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Britain's Oldest Family Businesses, TV review: Pomp and ceremony in a family history that's a bit short on frills


A stray glance at last night's BBC4 schedules might have tricked people into thinking that Britain's Oldest Family Businesses were being given the Horrible Histories treatment. Alas, this is actually part of a three-part strand called Hidden Histories, which is similar in that it is about history, but different in that it is a very on-the-straight-and-narrow documentary for BBC4 rather than a daft romp through the past with Steve Punt and pals.

That's that cleared that up, then.

So what, I can very nearly hear you ask, is hidden about the older-than-time family business featured here. Well, if you've ever – and I'm certain you have – watched the Queen's honours ceremonies and wondered "who made those lovely CBEs?" then here's your answer, regalia-maker Toye, Kenning & Spencer. Its CEO Fiona Toye believes the Toye shops have been in the same family since the late 17th century.

Fiona, alas, is only a Toye by marriage having taken over the running of the company from her husband. "I'm not a blood Toye," she declared, and thus possibly fatally undermined the conceit of the show. But let's not dwell on it. To their credit, the programme-makers used this flaw as a good reason to do this sort of Who Do You Think You Are? on the origins of the family firm.

To find out more, Fiona travelled to Rev Tom Hollander's church – St Leonard's in Shoreditch, east London, to find evidence of early Toyes. Sadly, it was not Adam Smallbone, but Rev Paul Turp, who did sound weirdly like Hollander when he intoned: "I have something intriguing for you." It was not Colin's discarded Export cans from the church yard, but a record of a William Toy from 1768 and the start of a story of how the Toy/Toye family survived through the massive decline of silk weavers in the mid-1800s thanks to a – boo! – huge import of silk from France.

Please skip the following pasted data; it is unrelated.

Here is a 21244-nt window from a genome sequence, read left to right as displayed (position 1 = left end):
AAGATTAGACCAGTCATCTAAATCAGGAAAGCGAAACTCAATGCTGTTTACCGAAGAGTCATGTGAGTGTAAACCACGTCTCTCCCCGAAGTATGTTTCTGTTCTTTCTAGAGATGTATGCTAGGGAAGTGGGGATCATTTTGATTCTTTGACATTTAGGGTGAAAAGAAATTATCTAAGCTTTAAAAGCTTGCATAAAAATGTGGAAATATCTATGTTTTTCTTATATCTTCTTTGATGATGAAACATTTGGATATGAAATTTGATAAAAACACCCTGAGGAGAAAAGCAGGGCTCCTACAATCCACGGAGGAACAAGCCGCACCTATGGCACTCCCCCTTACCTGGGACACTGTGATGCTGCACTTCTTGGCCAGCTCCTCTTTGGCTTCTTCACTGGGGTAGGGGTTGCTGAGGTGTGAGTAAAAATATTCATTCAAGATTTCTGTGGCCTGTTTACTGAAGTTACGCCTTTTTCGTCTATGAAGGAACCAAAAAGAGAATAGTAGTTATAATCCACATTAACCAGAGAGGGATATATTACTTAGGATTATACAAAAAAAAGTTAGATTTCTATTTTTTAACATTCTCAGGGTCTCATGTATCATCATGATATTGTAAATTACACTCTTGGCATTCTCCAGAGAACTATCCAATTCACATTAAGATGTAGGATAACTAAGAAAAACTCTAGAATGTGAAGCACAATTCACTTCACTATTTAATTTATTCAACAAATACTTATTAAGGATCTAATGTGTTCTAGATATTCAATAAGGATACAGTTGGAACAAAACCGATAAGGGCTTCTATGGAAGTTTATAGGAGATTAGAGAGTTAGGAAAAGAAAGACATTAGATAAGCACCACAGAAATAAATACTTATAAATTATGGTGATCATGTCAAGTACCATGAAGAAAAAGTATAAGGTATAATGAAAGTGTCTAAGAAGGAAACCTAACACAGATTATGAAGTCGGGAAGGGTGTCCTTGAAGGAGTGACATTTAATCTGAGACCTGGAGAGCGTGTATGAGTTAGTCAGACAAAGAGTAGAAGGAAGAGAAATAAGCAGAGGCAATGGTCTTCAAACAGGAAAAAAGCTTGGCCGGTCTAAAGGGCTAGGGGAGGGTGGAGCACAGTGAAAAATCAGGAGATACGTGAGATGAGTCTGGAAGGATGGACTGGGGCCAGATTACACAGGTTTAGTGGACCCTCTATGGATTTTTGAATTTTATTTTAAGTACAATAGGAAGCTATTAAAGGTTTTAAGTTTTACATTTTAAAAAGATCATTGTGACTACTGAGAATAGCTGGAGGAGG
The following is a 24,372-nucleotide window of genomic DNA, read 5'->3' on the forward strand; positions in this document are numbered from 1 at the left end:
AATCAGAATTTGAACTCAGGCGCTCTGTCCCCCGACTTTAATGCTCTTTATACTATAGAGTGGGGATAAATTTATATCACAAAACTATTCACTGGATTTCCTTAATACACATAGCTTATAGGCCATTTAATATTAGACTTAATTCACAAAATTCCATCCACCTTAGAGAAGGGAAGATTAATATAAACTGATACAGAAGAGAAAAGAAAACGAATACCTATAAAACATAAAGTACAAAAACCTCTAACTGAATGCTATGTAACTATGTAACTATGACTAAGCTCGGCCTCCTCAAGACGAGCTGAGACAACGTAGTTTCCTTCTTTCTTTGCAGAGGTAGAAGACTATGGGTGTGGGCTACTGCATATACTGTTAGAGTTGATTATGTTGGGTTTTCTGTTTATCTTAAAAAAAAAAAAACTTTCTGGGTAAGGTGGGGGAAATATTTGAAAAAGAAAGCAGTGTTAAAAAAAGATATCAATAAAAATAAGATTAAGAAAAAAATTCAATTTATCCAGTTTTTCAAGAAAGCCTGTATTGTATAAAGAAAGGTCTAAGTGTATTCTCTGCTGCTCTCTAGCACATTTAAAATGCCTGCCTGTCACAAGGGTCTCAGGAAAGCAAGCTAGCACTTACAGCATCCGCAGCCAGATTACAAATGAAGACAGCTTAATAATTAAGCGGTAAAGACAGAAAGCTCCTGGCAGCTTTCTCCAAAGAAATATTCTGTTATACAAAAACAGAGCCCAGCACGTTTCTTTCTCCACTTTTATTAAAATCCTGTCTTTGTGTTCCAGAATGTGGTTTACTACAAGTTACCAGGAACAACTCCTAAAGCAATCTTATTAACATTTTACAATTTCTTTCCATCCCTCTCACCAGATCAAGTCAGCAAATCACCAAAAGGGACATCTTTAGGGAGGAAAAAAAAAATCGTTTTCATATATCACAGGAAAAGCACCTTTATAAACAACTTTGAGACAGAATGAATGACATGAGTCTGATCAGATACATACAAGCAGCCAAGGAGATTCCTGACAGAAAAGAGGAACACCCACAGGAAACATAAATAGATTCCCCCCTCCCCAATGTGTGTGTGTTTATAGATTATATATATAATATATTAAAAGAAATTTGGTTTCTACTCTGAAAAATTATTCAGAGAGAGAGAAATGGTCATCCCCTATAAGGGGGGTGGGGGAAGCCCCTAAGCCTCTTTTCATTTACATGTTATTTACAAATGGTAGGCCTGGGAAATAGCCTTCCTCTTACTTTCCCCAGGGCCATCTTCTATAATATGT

We learned that the Toy/Toyes survived this silky invasion and moved into fancy trimmings, which is how they became the numero uno maker of regalia for everybody from the Sally Army to the Freemasons. We followed Fiona from the East End to the National Archives via the National Military Museum, learning the history of her firm. Fascinating for her no doubt, but sadly, even as a viewer with a cavernous appetite for niche BBC4 documentaries, a bit dry for the rest of. And I say that as a huge, huge fan of frilly regalia.